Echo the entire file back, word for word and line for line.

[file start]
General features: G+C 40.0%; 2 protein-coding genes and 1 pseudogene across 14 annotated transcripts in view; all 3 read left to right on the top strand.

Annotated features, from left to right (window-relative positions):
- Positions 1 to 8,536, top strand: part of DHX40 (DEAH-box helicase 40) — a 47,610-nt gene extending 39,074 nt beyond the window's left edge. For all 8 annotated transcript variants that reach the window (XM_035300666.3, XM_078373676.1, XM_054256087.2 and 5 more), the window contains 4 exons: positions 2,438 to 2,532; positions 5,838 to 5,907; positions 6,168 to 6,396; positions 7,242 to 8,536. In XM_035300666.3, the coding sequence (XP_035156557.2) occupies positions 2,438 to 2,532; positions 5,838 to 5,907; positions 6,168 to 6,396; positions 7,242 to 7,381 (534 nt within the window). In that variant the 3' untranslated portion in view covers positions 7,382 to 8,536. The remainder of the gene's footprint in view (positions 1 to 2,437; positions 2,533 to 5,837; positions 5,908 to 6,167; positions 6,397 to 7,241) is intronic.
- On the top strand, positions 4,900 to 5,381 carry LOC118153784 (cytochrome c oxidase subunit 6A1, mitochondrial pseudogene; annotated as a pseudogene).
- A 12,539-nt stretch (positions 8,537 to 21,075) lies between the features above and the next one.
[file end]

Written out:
General features: G+C 40.0%; 2 protein-coding genes and 1 pseudogene across 14 annotated transcripts in view; all 3 read left to right on the top strand.

Annotated features, from left to right (window-relative positions):
- Positions 1 to 8,536, top strand: part of DHX40 (DEAH-box helicase 40) — a 47,610-nt gene extending 39,074 nt beyond the window's left edge. For all 8 annotated transcript variants that reach the window (XM_035300666.3, XM_078373676.1, XM_054256087.2 and 5 more), the window contains 4 exons: positions 2,438 to 2,532; positions 5,838 to 5,907; positions 6,168 to 6,396; positions 7,242 to 8,536. In XM_035300666.3, the coding sequence (XP_035156557.2) occupies positions 2,438 to 2,532; positions 5,838 to 5,907; positions 6,168 to 6,396; positions 7,242 to 7,381 (534 nt within the window). In that variant the 3' untranslated portion in view covers positions 7,382 to 8,536. The remainder of the gene's footprint in view (positions 1 to 2,437; positions 2,533 to 5,837; positions 5,908 to 6,167; positions 6,397 to 7,241) is intronic.
- On the top strand, positions 4,900 to 5,381 carry LOC118153784 (cytochrome c oxidase subunit 6A1, mitochondrial pseudogene; annotated as a pseudogene).
- A 12,539-nt stretch (positions 8,537 to 21,075) lies between the features above and the next one.